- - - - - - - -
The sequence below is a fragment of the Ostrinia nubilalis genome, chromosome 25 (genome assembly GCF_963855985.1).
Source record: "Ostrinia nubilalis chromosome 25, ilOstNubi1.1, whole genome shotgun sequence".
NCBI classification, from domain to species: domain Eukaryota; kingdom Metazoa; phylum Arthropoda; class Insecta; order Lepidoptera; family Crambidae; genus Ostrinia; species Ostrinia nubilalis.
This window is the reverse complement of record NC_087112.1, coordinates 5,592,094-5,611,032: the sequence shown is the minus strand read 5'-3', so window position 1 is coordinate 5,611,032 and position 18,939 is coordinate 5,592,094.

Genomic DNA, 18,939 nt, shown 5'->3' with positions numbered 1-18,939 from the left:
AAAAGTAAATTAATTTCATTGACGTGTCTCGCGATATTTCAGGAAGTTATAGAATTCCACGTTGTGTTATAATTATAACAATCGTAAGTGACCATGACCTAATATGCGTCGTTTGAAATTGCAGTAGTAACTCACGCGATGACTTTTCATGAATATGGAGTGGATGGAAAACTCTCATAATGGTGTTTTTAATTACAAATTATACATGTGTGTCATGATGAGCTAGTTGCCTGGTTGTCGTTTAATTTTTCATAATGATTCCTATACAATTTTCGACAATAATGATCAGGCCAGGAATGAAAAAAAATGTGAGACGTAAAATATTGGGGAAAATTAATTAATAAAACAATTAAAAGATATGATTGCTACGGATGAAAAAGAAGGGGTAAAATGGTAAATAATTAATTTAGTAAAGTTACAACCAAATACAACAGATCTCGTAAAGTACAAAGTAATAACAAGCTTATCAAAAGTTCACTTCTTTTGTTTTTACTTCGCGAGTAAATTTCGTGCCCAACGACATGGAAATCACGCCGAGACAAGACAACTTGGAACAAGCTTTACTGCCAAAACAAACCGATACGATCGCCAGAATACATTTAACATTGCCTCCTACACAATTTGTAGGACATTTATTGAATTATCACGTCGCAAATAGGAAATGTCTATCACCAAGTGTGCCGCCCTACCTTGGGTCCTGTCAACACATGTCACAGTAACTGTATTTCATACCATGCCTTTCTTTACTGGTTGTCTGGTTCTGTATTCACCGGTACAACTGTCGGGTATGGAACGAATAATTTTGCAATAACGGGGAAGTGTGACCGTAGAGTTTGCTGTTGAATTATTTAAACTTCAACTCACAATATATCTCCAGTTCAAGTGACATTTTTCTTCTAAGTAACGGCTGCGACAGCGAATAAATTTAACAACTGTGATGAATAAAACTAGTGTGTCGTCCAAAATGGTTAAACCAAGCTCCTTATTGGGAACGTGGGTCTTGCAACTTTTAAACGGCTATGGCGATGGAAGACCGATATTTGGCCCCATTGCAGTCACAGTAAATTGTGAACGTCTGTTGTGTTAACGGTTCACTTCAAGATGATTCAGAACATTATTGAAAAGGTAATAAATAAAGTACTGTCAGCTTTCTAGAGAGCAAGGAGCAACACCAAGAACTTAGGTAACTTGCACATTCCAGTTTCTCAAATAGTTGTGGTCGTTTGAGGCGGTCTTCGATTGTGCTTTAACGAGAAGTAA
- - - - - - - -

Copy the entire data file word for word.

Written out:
The sequence below is a fragment of the Ostrinia nubilalis genome, chromosome 25 (genome assembly GCF_963855985.1).
Source record: "Ostrinia nubilalis chromosome 25, ilOstNubi1.1, whole genome shotgun sequence".
NCBI classification, from domain to species: domain Eukaryota; kingdom Metazoa; phylum Arthropoda; class Insecta; order Lepidoptera; family Crambidae; genus Ostrinia; species Ostrinia nubilalis.
This window is the reverse complement of record NC_087112.1, coordinates 5,592,094-5,611,032: the sequence shown is the minus strand read 5'-3', so window position 1 is coordinate 5,611,032 and position 18,939 is coordinate 5,592,094.

Genomic DNA, 18,939 nt, shown 5'->3' with positions numbered 1-18,939 from the left:
AAAAGTAAATTAATTTCATTGACGTGTCTCGCGATATTTCAGGAAGTTATAGAATTCCACGTTGTGTTATAATTATAACAATCGTAAGTGACCATGACCTAATATGCGTCGTTTGAAATTGCAGTAGTAACTCACGCGATGACTTTTCATGAATATGGAGTGGATGGAAAACTCTCATAATGGTGTTTTTAATTACAAATTATACATGTGTGTCATGATGAGCTAGTTGCCTGGTTGTCGTTTAATTTTTCATAATGATTCCTATACAATTTTCGACAATAATGATCAGGCCAGGAATGAAAAAAAATGTGAGACGTAAAATATTGGGGAAAATTAATTAATAAAACAATTAAAAGATATGATTGCTACGGATGAAAAAGAAGGGGTAAAATGGTAAATAATTAATTTAGTAAAGTTACAACCAAATACAACAGATCTCGTAAAGTACAAAGTAATAACAAGCTTATCAAAAGTTCACTTCTTTTGTTTTTACTTCGCGAGTAAATTTCGTGCCCAACGACATGGAAATCACGCCGAGACAAGACAACTTGGAACAAGCTTTACTGCCAAAACAAACCGATACGATCGCCAGAATACATTTAACATTGCCTCCTACACAATTTGTAGGACATTTATTGAATTATCACGTCGCAAATAGGAAATGTCTATCACCAAGTGTGCCGCCCTACCTTGGGTCCTGTCAACACATGTCACAGTAACTGTATTTCATACCATGCCTTTCTTTACTGGTTGTCTGGTTCTGTATTCACCGGTACAACTGTCGGGTATGGAACGAATAATTTTGCAATAACGGGGAAGTGTGACCGTAGAGTTTGCTGTTGAATTATTTAAACTTCAACTCACAATATATCTCCAGTTCAAGTGACATTTTTCTTCTAAGTAACGGCTGCGACAGCGAATAAATTTAACAACTGTGATGAATAAAACTAGTGTGTCGTCCAAAATGGTTAAACCAAGCTCCTTATTGGGAACGTGGGTCTTGCAACTTTTAAACGGCTATGGCGATGGAAGACCGATATTTGGCCCCATTGCAGTCACAGTAAATTGTGAACGTCTGTTGTGTTAACGGTTCACTTCAAGATGATTCAGAACATTATTGAAAAGGTAATAAATAAAGTACTGTCAGCTTTCTAGAGAGCAAGGAGCAACACCAAGAACTTAGGTAACTTGCACATTCCAGTTTCTCAAATAGTTGTGGTCGTTTGAGGCGGTCTTCGATTGTGCTTTAACGAGAAGTAA